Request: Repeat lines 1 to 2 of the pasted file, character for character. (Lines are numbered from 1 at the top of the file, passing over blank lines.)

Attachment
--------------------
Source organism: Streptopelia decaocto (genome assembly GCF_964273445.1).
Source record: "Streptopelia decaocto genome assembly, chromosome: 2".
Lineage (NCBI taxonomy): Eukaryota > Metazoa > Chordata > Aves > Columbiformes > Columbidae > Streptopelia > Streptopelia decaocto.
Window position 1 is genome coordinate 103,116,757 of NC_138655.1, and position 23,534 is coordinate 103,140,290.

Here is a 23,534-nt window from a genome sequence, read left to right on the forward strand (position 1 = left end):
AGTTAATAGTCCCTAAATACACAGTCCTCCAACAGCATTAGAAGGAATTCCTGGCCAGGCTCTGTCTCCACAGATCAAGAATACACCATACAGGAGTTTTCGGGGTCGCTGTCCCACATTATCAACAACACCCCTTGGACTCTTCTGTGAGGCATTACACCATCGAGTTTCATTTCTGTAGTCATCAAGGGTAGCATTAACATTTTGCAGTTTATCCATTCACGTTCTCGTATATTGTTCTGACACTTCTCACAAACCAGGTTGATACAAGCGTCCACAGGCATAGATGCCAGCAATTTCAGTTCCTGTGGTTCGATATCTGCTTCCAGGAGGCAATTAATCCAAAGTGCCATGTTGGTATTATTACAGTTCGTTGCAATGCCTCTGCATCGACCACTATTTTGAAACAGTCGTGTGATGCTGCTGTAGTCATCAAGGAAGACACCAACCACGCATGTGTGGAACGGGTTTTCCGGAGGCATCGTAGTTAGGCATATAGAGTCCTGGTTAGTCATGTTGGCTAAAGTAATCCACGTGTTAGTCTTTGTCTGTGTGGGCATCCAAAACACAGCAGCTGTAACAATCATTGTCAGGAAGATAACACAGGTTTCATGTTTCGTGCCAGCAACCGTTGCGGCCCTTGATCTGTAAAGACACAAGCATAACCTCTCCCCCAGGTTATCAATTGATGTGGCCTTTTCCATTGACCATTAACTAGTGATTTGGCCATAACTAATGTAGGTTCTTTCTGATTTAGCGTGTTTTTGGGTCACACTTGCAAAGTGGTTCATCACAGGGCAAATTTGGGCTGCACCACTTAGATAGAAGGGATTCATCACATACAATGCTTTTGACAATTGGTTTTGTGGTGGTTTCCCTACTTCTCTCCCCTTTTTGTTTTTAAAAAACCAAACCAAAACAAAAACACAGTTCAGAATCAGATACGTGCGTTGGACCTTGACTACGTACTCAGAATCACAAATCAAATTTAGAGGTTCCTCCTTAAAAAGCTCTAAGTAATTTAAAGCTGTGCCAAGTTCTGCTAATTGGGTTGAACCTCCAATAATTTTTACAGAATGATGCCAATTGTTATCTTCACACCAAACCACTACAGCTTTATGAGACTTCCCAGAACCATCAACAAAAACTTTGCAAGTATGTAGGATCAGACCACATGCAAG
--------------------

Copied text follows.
Source organism: Streptopelia decaocto (genome assembly GCF_964273445.1).
Source record: "Streptopelia decaocto genome assembly, chromosome: 2".